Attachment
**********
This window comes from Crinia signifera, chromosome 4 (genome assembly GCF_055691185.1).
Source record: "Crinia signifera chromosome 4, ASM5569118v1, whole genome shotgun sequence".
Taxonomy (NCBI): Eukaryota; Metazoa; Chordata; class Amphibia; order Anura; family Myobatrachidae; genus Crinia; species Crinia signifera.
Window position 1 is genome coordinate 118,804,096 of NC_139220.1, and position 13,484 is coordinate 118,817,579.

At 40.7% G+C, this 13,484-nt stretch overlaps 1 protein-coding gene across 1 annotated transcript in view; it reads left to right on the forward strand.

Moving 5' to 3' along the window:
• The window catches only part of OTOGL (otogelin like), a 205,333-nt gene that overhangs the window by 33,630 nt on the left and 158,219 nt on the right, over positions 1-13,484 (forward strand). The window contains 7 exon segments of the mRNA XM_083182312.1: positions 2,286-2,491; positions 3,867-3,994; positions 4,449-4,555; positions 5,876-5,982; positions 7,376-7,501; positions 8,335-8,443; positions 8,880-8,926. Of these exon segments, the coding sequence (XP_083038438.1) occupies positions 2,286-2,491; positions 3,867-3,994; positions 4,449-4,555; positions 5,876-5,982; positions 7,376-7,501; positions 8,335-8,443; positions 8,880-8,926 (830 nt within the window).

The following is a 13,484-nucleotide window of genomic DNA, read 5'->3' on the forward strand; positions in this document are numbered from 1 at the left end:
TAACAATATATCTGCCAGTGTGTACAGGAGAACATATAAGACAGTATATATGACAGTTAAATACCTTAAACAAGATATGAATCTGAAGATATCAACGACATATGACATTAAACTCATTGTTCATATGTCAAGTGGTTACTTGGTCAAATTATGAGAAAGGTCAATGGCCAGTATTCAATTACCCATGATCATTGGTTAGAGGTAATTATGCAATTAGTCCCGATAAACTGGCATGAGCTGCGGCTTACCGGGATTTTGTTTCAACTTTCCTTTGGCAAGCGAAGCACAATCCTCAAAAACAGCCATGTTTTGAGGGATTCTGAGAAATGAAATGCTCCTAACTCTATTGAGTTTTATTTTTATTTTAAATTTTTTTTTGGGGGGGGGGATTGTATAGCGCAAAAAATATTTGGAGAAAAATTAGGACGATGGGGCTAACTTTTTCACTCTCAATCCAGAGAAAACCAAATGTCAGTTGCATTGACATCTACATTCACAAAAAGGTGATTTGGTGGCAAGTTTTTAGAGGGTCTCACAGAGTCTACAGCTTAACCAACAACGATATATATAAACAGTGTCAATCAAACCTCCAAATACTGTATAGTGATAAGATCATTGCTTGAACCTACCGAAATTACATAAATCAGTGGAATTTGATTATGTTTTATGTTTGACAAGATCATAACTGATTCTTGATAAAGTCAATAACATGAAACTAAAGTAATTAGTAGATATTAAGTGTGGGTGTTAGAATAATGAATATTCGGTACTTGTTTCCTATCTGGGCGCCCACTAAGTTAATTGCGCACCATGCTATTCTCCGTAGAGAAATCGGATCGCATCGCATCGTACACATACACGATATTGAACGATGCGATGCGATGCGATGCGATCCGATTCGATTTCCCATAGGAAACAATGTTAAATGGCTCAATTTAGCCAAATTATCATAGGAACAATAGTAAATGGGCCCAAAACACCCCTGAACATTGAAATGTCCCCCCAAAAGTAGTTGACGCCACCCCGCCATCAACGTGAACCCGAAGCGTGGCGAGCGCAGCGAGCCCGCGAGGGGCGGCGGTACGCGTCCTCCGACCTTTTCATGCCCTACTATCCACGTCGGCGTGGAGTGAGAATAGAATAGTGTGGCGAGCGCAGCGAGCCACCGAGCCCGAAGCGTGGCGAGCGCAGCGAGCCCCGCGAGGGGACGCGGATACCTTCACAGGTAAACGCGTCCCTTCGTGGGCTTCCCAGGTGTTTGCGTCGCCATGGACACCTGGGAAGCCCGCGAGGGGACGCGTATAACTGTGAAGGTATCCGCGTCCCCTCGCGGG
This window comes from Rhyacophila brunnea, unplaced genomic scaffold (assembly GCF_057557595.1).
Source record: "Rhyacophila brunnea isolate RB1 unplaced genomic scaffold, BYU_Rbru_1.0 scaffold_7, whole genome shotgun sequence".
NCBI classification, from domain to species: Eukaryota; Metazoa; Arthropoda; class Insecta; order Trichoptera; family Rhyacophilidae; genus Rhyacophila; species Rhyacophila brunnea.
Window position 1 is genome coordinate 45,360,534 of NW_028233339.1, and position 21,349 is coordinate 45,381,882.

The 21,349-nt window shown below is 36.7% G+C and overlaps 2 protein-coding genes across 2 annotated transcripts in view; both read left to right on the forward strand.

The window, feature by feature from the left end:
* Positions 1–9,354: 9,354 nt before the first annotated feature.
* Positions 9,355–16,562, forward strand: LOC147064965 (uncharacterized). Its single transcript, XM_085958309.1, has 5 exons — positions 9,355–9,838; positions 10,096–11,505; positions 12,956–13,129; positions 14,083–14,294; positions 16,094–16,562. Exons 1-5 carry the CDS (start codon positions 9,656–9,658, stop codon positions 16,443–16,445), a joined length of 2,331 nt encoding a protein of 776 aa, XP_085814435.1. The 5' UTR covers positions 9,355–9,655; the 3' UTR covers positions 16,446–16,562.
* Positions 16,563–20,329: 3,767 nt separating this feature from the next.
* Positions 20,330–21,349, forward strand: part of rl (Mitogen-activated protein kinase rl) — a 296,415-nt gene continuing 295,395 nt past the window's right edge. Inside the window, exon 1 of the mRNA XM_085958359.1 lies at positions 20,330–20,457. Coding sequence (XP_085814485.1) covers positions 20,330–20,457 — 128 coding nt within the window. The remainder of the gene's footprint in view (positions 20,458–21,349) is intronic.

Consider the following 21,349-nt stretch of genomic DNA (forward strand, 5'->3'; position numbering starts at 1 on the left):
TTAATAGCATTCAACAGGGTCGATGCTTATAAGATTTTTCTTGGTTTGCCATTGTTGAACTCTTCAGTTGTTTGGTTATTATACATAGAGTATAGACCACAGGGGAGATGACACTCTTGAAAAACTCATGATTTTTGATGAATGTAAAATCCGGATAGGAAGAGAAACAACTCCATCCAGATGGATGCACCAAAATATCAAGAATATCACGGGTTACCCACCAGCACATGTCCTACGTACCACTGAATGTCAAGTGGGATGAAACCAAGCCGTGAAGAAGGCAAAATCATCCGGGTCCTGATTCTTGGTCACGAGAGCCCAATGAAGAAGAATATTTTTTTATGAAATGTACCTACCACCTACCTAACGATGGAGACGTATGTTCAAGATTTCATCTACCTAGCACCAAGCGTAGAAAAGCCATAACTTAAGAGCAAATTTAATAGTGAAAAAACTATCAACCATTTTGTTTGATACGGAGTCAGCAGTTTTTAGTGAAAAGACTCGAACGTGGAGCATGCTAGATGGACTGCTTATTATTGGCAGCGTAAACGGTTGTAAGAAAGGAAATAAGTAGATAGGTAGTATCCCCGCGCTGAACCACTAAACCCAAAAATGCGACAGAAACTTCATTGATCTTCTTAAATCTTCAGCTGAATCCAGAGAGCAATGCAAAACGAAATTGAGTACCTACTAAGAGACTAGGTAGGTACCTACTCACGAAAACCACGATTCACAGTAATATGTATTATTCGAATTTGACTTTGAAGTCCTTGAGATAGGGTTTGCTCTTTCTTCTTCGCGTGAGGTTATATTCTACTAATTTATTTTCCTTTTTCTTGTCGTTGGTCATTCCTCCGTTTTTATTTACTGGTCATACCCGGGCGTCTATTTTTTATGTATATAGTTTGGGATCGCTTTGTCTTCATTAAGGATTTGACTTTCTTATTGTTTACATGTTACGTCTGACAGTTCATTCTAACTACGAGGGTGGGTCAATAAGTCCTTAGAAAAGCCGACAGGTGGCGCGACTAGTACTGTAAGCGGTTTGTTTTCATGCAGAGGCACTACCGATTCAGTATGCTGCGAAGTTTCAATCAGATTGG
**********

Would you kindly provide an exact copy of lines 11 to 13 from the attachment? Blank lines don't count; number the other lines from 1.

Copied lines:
Source record: "Rhyacophila brunnea isolate RB1 unplaced genomic scaffold, BYU_Rbru_1.0 scaffold_7, whole genome shotgun sequence".
NCBI classification, from domain to species: Eukaryota; Metazoa; Arthropoda; class Insecta; order Trichoptera; family Rhyacophilidae; genus Rhyacophila; species Rhyacophila brunnea.
Window position 1 is genome coordinate 45,360,534 of NW_028233339.1, and position 21,349 is coordinate 45,381,882.